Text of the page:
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Social expectations and abilities to meet them as possible mechanisms of youth personality development

Research output: Contribution to Journal/MagazineJournal articlepeer-review

<mark>Journal publication date</mark>30/06/2023
<mark>Journal</mark>Journal of personality
Issue number3
Number of pages12
Pages (from-to)601-612
Publication StatusPublished
Early online date7/08/22
<mark>Original language</mark>English


OBJECTIVE: Personality traits change from childhood through late-adolescence, however the effects of social expectations and self-regulatory efforts remain unknown. This study aims to explore mechanisms underlying personality development by assessing mean levels personality traits from childhood to late-adolescence.

METHOD: We used Common-Language California Child Q-Set to measure youths' (N = 11,000) mean personality trait levels; social expectations for these traits as perceived by parents (N = 47), teachers (N = 42) and students (N = 120); and self-regulatory efforts required for achieving the desired levels in these traits as perceived by parents (N = 27), teachers (N = 26), and students (N = 54).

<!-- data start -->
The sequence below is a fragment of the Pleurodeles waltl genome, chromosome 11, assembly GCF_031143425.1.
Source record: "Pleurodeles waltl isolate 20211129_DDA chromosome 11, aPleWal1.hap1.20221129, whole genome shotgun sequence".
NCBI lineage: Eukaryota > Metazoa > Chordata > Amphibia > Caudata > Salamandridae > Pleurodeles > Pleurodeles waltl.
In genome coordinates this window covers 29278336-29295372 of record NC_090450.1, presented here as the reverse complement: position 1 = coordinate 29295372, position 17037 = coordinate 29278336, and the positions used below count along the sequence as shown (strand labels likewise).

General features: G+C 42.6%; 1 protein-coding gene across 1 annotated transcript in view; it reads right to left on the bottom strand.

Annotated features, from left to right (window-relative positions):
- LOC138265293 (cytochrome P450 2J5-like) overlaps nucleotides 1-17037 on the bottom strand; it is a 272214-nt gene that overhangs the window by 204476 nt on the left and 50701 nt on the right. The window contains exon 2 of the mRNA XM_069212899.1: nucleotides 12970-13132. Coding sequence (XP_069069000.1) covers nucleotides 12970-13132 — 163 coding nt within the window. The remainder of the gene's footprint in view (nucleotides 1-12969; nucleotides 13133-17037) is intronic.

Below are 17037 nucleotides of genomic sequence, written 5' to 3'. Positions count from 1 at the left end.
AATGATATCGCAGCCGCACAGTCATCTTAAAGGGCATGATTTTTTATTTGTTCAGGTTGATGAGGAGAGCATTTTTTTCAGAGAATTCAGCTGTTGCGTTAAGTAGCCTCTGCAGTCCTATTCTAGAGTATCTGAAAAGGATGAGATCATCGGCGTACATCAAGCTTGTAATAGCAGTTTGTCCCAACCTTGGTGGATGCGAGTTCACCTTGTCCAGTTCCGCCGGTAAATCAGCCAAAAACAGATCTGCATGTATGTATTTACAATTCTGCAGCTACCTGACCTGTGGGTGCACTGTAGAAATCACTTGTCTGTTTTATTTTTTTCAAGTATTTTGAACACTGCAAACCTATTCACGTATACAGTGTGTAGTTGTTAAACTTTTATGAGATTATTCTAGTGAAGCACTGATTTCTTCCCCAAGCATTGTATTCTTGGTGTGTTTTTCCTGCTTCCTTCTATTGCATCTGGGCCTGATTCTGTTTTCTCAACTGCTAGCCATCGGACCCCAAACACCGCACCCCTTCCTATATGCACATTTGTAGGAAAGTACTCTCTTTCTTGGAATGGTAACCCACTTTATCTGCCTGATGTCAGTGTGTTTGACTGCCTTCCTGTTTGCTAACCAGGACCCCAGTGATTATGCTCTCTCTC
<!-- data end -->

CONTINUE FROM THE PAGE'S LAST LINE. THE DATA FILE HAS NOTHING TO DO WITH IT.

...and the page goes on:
RESULTS: Expectations for youths' traits were consistent, regardless of raters' or youths' age. In our unique between-trait study design, traits' mean levels were positively associated with expectations for them, but age differences minimally tracked these expectations. Traits' required self-regulatory efforts were not associated with their developmental trends.

CONCLUSIONS: Results were only partially consistent with existing developmental theories of personality development.